Op-ed: It’s hard to chill when you know there is no afterlife

Here’s the thing: I think the Fresh Prince fucking lied when he said he was “chillin’ out, maxin’, and relaxin’ all cool,” because there’s no way anyone could be that laid back when the inescapable abyss of death hangs over everyone’s head.


Don’t get me wrong, the Fresh Prince was a fuckin’ G. If anyone could avoid the soul-crushing numbness, that mind-shattering devastation of knowing that, at the end of the day, we’re all gonna be food for the worms, it’s the heir to Bel-Air. But I’m absolutely not as G as the Prince; I’ve rarely been caught shootin’ b-ball outside the school. I’ve never been able to figure out the intricacies of a lay-up. So I can’t just “chill.”

Do I wish things were different? Absolutely. It would be nice—no, it would be idyllic—if I wasn’t paralyzed by the overwhelming fear that no matter how many touching lessons I learn at the end of the day, no matter how many aunts’ and uncles’ homes I get sent to, or no matter how many taxi cabs I drive in with the word ‘FRESH’ printed on the car dice, eventually my life, our lives, won’t even be a blip on the universe’s radar. But does the Prince ever pause to consider his crippling insignificance? Of course not, he stars in a 1994 Emmy-nominated TV show.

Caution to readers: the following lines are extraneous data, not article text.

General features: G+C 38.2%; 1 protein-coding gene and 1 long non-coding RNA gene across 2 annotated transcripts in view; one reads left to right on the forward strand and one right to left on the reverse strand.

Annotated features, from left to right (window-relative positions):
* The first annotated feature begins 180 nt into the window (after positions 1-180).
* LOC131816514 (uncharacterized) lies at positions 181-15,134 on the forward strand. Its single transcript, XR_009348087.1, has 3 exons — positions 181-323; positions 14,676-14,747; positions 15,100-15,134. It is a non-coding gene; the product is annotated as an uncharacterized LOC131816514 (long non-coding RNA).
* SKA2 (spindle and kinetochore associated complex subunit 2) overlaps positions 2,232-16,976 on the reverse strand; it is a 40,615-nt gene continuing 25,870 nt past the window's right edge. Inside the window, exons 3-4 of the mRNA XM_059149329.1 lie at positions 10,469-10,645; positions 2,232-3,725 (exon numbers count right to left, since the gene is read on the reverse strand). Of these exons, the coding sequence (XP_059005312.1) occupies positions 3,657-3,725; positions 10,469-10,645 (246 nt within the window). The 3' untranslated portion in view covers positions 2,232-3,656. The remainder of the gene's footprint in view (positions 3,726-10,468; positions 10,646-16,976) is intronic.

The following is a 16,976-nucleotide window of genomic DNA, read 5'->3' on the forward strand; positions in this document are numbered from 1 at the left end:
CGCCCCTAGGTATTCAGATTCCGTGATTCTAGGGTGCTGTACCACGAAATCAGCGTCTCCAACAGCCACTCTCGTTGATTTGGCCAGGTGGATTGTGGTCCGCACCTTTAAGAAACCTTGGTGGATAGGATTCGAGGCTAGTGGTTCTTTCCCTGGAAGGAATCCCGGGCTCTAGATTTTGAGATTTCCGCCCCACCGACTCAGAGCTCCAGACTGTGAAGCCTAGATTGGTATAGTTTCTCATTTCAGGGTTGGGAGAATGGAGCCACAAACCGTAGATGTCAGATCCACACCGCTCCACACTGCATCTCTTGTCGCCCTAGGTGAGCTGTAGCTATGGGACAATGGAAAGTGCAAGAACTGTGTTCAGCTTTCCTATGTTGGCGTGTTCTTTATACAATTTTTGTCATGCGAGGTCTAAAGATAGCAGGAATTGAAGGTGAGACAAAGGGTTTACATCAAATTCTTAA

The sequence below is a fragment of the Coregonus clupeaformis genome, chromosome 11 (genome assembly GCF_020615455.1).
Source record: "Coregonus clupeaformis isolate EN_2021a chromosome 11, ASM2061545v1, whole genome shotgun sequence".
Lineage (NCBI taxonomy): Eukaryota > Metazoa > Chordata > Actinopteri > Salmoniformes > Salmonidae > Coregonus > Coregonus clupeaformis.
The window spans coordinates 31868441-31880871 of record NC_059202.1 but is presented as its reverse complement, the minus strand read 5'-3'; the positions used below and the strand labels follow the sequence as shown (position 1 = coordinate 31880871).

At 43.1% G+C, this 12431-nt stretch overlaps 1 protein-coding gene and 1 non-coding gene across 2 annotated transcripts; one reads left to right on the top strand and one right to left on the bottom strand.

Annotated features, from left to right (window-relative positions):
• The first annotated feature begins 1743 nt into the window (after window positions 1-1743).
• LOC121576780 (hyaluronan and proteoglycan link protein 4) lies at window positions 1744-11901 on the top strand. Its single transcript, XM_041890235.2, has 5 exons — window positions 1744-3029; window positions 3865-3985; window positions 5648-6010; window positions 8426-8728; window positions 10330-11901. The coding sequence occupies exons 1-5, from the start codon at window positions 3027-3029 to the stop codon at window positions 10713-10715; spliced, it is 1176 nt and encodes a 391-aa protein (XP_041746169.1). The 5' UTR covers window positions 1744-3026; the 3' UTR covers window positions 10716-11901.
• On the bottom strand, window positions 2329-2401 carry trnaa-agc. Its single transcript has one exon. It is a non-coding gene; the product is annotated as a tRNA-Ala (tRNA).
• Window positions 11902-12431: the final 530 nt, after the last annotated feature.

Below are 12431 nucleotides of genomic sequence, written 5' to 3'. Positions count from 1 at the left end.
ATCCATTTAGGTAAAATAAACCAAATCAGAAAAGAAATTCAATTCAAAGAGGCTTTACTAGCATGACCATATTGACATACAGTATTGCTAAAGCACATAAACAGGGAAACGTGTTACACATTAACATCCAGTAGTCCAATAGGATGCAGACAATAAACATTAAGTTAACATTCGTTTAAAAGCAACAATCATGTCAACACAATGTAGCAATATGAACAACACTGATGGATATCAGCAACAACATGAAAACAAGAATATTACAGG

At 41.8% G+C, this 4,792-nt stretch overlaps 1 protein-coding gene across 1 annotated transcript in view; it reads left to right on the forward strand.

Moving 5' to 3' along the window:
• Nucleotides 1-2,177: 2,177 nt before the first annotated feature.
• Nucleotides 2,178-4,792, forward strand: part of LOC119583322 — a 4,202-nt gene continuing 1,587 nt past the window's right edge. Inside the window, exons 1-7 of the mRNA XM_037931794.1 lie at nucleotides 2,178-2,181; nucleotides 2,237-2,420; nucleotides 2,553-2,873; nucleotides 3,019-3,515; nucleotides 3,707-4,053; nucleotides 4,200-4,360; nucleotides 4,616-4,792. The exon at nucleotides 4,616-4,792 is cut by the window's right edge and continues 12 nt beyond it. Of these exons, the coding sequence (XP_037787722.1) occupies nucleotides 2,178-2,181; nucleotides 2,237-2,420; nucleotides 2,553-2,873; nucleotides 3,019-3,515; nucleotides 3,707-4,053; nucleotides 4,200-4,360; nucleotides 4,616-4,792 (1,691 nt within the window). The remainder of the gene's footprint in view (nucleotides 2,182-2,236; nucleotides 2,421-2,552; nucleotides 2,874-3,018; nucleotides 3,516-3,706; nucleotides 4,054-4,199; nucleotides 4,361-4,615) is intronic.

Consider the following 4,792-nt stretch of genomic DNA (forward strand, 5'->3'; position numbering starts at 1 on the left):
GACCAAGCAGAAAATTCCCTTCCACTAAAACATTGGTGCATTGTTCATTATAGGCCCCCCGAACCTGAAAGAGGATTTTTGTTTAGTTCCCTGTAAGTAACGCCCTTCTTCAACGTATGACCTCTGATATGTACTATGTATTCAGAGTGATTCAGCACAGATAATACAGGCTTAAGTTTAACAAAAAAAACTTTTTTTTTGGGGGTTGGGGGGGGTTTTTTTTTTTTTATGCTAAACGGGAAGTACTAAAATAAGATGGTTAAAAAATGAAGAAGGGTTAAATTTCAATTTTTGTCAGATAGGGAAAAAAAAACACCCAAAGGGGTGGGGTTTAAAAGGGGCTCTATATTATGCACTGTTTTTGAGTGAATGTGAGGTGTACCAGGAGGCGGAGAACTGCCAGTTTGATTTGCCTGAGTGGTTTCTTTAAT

I get that Fresh Prince was way ahead of its time in terms of discussing racial, political, and socioeconomic divides blah blah blah, but did the show ever take one of its thirty-minute time-slots to teach the Prince that oh, by the way, your existence isn’t valued by the cosmos and your impact is infinitesimal in a sea of people who’ll all be in boxes in the ground one day? No, it fucking doesn’t. And that’s not very chill at all. It’s like that time Carlton tried to blend in with Jazz’s friends when he and Will visited Compton—it’s just wrong.

So what the fuck, Will? There’s no way you can be that dope and content without addressing the fact that life is meaningless. Your character development is significantly lacking and honestly, it takes away from the show’s overarching motif of growth and maturation.

Anyway, yeah, death looms like a storm cloud threatening to burst, the existential question of what this all means continues to grip humanity in a vice-like chokehold, and the human race may die out before any of us will find out if we have a purpose, etc. etc. I’ll sit here continuing not to chill over the fact that we’ll all be gone and there’s nothing I can do about it. I guess I’m more of a Carlton than a Will in that regard.

Do you remember when Carlton would do that dance? That shit was hilarious.